ITGI out of running for Shah Deniz

In the pipeline: Consortium narrows options for Shah Deniz transportation to Europe

The BP-led consortium developing the Shah Deniz gas field offshore Azerbaijan has eliminated the Interconnector Turkey-Greece-Italy (ITGI) pipeline option.

Spokesman for the British supermajor Toby Odone confirmed to Upstream that ITGI was no longer under consideration from the alternative routes being considered for bringing the gas to Europe.

This means that another, similar project called the Trans-Adriatic Pipeline (TAP) will be negotiating exclusively to carry the gas between the Caspian and Italy.

Shah Deniz partner Statoil and Swiss EGL and E.ON Ruhrgas are behind the TAP, which would run from Greece to Italy via Albania and across the Adriatic Sea.

Its 520-kilometre route is much shorter than that proposed by ITGI, which was put forward by Greek state gas company DEPA and Italy's Edison, which would have ran 600 kilometres on land and 200 kilometres under the sea.

TAP managing director Kjetil Tungland confirmed to Upstream that the consortium would now “enter into exclusive negotiations” as the pipeline provider to Italy.

“We are confident that the TAP route to Italy offers the Shah Deniz consortium the most attractive market and the most advanced evacuation route," Tungland said.

"We also firmly believe that TAP remains a strong contender to win the bid to transport Shah Deniz II gas to Europe,” he added.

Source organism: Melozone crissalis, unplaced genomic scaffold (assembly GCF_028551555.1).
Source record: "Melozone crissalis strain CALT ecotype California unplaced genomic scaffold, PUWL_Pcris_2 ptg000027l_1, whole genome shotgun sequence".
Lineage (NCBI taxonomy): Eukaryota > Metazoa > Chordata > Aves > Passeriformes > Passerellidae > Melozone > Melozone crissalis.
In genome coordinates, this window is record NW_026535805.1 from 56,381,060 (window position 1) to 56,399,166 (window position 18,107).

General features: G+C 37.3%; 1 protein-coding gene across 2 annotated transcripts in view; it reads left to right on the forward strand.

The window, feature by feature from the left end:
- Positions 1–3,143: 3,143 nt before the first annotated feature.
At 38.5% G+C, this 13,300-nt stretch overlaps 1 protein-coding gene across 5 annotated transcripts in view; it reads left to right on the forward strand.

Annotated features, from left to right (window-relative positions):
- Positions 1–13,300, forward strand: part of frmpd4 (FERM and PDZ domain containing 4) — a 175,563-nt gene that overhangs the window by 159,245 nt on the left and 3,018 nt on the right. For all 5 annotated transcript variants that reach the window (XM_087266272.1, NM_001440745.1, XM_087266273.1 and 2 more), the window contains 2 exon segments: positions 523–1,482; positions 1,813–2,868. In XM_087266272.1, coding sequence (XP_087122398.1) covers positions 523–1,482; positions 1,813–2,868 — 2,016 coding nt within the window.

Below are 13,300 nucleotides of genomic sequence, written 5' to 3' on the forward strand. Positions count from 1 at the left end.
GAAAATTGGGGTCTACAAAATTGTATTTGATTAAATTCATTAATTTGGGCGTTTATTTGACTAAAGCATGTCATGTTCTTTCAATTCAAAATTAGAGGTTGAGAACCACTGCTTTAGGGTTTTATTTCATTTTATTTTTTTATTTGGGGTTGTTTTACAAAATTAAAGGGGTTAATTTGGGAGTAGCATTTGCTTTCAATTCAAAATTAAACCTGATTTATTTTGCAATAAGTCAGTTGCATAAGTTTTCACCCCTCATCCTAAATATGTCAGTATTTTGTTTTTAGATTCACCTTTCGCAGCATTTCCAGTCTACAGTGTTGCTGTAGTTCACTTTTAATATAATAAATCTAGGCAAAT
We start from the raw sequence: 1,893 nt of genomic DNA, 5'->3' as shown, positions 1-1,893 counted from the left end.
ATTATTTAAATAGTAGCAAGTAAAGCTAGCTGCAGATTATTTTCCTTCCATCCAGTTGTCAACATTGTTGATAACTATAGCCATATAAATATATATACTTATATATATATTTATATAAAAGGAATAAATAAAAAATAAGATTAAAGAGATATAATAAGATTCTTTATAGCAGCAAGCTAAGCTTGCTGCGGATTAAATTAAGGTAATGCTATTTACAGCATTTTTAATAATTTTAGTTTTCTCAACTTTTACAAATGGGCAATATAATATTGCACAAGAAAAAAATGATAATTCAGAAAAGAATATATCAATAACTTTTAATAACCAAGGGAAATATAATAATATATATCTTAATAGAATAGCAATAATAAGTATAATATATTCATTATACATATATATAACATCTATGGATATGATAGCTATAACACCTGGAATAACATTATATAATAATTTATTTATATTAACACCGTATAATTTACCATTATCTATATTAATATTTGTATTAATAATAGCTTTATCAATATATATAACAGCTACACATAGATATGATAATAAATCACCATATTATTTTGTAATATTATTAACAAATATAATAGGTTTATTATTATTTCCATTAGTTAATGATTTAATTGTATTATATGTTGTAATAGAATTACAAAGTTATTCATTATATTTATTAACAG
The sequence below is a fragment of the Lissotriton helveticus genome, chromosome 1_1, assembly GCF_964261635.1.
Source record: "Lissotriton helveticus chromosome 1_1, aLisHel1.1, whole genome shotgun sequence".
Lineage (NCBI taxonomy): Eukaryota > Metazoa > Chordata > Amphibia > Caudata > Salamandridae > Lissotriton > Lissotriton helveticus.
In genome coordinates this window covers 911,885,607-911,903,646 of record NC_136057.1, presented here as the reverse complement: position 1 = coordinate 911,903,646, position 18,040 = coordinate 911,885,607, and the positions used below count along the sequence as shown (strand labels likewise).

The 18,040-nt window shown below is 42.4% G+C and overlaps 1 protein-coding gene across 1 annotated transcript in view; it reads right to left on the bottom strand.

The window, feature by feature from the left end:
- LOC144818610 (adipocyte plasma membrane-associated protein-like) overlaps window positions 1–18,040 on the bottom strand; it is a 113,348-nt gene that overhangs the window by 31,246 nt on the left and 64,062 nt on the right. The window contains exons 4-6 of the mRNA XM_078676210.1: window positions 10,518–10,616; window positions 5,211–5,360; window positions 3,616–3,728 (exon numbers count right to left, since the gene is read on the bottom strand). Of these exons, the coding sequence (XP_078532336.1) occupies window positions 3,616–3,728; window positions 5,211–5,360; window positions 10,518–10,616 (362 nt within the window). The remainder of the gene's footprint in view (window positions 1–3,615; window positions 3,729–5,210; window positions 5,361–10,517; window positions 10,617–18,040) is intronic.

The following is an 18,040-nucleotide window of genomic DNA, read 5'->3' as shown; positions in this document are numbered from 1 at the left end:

The consortium of BP, Total and Statoil is still considering two pipeline plans - Nabucco and the South East Europe Pipeline (SEEP) - that aim to carry the gas through Central Europe.

“The next step is to narrow down the options for the other routes, the Turkish-Bulgarian border route, i.e. between Nabucco and SEEP,” Odone said, “and then once that’s done there will be two options to carry the gas, and a decision will be made between those two in due course.”

A final decision on the pipeline route is now not expected until next year, according to BP.

“Being realistic about it, it’s likely to be sometime next year when this is finalised,” Odone said.

“We have in our plans a final investment decision sometime in mid-2013 so it’ll be done obviously before then,” he added.

The Nabucco consortium, headed by Austria’s OMV and including state companies of countries on its route, would take the gas from the Georgian border in eastern Turkey to Austria via Bulgaria, Romania and Hungary.

Put forward by BP itself, the SEEP project would run from western Turkey across Bulgaria and Romania to Hungary's border in an option seen as similar to but shorter than the EU-backed Nabucco project.

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